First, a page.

9p is the filesystem protocol Plan 9 uses for just about everything. It was designed for use over networks, which is why Plan 9 can separate its components at will. The g/script toolkit is designed for indexing and making 9p connections to other grid nodes. Inferno also uses 9p but calls it 'styx'. The basic Plan 9 command to connect to an external 9p filesystem is srv. An example:

srv tcp!9gridchan.org!7888 registry

mount /srv/registry /n/registry

(you could do the same thing in one command with srv tcp!9gridchan.org!7888 registry /n/registry - that incorporates the mount as the final argument)

The srv command connects to a 9p filesystem (in this case identified with a tcp dialstring showing system name(or IP) and the port to connect to) and creates an entry for it in /srv, which can then be mounted anywhere in the namespace. /n is a conventional directory for attaching network services, and by default a mntgen is running to create mountpoints for services placed there. For serving 9p, the basic method is to use aux/listen1 to run exportfs listening to a given port. For instance:

aux/listen1 tcp!!5555 /bin/exportfs -R -r /usr/glenda/tmp/public

will start a listener on port 5555 for a read-only export of glenda's tmp/public.

The g/scripts are designed to provide a framework for dynamic, emergent grids by handling attaching and maintaining 9p connections and service registries. They are built on the basic Plan 9 tools and written as rc scripts that use a static filesystem to track and maintain state. They use a few special techniques such as making connections with recover instead of srv and sharing a portion of the namespace at /g/ using srvfs and a plumber to handle namespace modifications.

Fossil and Venti

Plan 9 modularity and abstraction mean that on-disk data storage is provided by semi-independent modules called Fossil and Venti. Fossil is a file server for Plan 9; Venti is a data block storage server that has broad general utility in addition to its use in Plan 9. It is possible to run Plan 9 purely from fossil, or to use fossil+venti as an interdependent system with automatic archival snapshotting. Venti has powerful functionality but is also resource intensive in comparison to the rest of the Plan 9 components.

Using Venti as a general purpose data/file archival and sharing server is based on the .vac file tools. A file or file tree of any size can be uploaded to a Venti server and stored for retrieval with a tiny piece of data representing the fundamental index block of the data structure. To store:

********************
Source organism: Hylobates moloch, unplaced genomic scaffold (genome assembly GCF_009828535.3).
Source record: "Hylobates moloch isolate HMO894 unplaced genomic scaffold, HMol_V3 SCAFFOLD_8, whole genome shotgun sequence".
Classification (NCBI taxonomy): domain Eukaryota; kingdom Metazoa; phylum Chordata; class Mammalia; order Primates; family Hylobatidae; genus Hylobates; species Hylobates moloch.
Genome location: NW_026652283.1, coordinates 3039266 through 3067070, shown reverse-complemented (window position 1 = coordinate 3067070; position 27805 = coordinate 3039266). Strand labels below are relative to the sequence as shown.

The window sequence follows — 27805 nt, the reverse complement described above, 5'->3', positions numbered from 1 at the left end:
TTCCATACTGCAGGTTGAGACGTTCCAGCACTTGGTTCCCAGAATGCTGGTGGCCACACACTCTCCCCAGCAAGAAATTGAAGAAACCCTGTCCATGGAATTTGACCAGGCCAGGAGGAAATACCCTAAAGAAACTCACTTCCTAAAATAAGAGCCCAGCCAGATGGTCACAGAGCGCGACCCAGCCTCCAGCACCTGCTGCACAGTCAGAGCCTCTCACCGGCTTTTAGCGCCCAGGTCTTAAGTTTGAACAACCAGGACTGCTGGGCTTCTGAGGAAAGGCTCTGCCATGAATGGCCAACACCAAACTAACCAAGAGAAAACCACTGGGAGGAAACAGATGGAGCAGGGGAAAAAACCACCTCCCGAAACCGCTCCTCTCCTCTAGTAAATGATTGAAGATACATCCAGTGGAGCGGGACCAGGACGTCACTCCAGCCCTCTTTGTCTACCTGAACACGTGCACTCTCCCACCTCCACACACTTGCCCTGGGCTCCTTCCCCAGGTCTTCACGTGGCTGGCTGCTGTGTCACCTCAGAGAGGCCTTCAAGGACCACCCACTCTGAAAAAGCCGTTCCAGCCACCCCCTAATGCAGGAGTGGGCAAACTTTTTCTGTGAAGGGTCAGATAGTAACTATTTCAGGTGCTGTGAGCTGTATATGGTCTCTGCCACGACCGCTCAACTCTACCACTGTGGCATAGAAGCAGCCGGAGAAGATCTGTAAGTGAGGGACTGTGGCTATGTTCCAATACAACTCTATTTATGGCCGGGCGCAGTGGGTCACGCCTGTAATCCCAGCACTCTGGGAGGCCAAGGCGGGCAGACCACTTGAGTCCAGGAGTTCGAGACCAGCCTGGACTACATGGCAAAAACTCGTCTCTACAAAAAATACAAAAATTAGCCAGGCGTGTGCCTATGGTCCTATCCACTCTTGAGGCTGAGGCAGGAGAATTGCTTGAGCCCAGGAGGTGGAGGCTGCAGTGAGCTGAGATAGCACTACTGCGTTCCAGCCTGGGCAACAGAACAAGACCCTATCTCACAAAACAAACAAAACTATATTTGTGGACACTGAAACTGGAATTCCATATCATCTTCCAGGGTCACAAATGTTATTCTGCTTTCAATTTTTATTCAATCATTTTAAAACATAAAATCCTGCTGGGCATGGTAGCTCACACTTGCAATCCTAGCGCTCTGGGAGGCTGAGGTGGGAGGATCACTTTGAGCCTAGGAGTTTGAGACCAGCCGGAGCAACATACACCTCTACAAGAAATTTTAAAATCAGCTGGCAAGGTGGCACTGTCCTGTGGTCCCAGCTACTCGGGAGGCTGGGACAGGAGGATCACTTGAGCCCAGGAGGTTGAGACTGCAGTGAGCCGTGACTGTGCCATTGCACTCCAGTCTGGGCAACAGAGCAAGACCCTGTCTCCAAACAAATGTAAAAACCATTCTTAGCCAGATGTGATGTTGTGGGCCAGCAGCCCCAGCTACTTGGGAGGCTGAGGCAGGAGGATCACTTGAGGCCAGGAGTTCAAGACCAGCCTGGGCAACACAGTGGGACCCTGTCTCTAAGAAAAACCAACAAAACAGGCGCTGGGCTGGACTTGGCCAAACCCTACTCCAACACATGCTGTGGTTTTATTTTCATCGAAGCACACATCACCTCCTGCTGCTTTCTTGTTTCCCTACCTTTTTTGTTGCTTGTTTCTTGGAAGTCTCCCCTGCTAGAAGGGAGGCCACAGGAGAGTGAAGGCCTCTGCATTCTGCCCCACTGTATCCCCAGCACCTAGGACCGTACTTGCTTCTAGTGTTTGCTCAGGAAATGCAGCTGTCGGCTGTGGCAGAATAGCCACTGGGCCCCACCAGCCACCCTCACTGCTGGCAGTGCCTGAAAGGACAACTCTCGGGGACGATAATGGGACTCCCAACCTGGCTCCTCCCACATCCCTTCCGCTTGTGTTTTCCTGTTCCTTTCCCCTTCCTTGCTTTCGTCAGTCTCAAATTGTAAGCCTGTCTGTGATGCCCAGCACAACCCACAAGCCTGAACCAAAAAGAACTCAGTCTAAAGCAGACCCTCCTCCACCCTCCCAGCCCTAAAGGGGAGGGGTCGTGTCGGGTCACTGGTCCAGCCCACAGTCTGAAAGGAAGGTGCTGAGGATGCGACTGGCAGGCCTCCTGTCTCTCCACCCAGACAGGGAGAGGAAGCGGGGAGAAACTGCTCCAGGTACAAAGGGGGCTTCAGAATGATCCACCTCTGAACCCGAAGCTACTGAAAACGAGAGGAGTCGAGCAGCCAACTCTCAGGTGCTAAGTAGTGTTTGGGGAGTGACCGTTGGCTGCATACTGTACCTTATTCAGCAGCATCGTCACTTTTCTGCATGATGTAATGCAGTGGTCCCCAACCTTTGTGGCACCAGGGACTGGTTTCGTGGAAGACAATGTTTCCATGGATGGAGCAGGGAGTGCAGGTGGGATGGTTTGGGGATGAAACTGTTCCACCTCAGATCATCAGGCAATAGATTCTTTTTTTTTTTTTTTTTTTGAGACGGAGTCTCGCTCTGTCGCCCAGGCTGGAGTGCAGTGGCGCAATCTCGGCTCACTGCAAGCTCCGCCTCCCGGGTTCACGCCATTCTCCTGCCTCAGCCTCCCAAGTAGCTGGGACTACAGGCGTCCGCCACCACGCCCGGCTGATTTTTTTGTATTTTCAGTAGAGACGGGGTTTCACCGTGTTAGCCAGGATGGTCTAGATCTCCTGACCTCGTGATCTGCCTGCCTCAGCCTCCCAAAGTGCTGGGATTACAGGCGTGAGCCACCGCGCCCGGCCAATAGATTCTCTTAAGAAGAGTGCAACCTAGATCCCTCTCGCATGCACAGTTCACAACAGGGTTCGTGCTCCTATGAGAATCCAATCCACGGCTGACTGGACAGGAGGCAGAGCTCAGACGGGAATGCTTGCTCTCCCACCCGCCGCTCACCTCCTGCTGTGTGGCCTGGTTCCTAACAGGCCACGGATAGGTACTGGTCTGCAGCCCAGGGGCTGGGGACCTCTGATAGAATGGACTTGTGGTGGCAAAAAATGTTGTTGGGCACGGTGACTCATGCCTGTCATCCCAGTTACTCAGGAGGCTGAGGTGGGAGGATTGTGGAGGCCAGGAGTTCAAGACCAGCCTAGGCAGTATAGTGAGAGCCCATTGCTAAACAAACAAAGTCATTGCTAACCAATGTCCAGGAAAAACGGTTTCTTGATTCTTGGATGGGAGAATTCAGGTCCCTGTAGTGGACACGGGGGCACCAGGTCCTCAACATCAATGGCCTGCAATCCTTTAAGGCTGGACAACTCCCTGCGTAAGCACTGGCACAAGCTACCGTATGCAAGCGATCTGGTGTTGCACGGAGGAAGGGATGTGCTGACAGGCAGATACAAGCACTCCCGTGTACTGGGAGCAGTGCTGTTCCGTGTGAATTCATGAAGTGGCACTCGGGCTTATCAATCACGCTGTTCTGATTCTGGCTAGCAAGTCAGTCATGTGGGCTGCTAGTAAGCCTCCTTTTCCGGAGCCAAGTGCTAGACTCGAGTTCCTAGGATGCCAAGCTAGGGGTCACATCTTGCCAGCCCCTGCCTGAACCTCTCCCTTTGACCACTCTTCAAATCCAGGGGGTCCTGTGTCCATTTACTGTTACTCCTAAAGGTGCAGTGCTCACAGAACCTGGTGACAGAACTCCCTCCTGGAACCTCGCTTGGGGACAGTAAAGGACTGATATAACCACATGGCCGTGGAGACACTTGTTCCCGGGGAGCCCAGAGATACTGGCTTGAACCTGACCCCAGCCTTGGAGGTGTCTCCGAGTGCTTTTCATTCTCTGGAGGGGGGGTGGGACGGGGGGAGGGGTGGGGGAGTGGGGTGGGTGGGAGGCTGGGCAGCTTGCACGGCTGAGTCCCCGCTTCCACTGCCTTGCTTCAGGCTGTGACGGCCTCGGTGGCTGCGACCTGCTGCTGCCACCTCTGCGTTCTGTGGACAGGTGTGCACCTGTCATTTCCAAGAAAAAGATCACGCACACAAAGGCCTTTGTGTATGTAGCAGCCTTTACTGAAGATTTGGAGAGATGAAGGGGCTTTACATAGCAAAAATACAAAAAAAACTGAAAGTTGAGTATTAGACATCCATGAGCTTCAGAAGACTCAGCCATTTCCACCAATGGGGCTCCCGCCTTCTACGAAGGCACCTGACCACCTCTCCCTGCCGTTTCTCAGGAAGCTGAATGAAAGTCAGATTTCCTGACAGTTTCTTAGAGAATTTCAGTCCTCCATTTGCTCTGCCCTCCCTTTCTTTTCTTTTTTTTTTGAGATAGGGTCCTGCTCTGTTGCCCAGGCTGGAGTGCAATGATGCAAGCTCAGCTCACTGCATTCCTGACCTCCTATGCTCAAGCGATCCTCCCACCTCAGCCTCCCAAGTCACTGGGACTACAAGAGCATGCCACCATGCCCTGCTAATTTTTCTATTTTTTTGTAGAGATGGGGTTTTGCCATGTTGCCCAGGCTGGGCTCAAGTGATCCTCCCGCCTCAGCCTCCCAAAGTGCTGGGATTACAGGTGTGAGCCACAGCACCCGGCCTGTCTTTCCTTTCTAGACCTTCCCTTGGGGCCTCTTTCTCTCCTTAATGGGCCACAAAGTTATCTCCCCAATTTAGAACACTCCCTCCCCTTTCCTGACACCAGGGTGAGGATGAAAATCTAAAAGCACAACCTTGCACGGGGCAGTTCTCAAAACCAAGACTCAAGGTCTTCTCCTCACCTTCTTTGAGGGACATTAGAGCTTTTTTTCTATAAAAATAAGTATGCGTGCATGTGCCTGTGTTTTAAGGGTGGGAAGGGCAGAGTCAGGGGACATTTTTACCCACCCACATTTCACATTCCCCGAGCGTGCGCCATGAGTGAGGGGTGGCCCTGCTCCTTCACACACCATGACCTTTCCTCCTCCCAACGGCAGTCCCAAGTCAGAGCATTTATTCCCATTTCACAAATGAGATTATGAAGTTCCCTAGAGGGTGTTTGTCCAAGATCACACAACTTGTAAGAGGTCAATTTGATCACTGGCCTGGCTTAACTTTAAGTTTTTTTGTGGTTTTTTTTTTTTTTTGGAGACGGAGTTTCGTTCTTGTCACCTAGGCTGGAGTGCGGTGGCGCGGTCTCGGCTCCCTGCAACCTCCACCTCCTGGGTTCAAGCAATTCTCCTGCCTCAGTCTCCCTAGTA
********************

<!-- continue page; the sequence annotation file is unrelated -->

vac -f OUTPUTFILENAME.vac -h ADDRESS.OF.VENTI FILEORDIR

To 'expand' a .vac file by downloading from a venti:

unvac -h ADDRESS.OF.VENTI FILE

To make the contents of a .vac file visible at /n/vac but do not download and save locally:

vacfs -h ADDRESS.OF.VENTI FILE

You can save yourself the trouble of typing in the address every time by setting the environment variable venti=ADDRESS.OF.VENTI and then omitting the -h flag. venti.9gridchan.org is a small public venti for collaborative testing and development. The service registry at tcp!9gridchan.org!7888 should have some .vac scores for downloading from it, and the graffiti wall or a 9p fileshare can be used to publish the .vacs for any material you have uploaded.

The Fossil file server is controlled by connecting to a program called fossilcons. On the machine running fossil you can connect with

con /srv/fscons

to administer the fileserver and disconnect with ctrl-\ then q. To view your fossil configuration, try

fossil/conf /dev/sdC0/fossil

Administering Fossil and/or Venti is beyond the scope of this small intro, check man fossil, man fossilcons, man venti, man venti-fmt, and the wiki for information.

ndb, the network database - /lib/ndb/local

Plan 9 expands on the traditional hosts file with the network database system. Most users will only need to deal with the system on the level of adding their machine and commonly used network resoures to the /lib/ndb/local file. A CPU server, for instance, needs to at least define itself in a manner similar to the following:

ip=192.168.1.100 sys=macbeth dom=macbeth

authdom=macbeth
auth=macbeth

Other systems connecting to the CPU server will want to have similar information for it in their /lib/ndb/local as well. To refresh the ndb after editing it send a message to the connection server:

echo -n refresh >/net/cs

Connecting to a cpu machine defined in the ndb is as simple as making sure factotum is active, and issuing:

cpu -h SYSNAME

and entering correct user and password information for an account on that system.

Factotum and the auth system

Factotum is the user's agent for passwords/keys. It can store information for many protocols, and can optionally be used with a saved 'secstore' of keypairs. You almost always want a factotum service mounted in your namespace. If you don't have a factotum active, start it with

auth/factotum

The other side of authentication services is provided by auth servers, usually integrated with CPU service. These services will usually be started in the cpurc by using auth/keyfs and starting auth/authsrv listening on port 567, with user/password information stored in a special nvram file/small partition - probably /dev/sdC0/nvram.

9fat: and plan9.ini

9fat:

provides access to a small FAT partition used during bootup by mounting it at /n/9fat. Here you will find the Plan 9 compiled kernels, the 9load bootloader, and the plan9.ini configuration file. Many important system configuration details are set here by default, such as that device and kernel to boot, the graphics mode, the type of mouse, and others.

The /9/grid node uses a bootup menu in plan9.ini to select which kernel is booted. If this selection was done manually, the user would choose with:

sdC0!9fat!9pccpuf

or the terminal kernel with:

sdC0!9fat!9pcf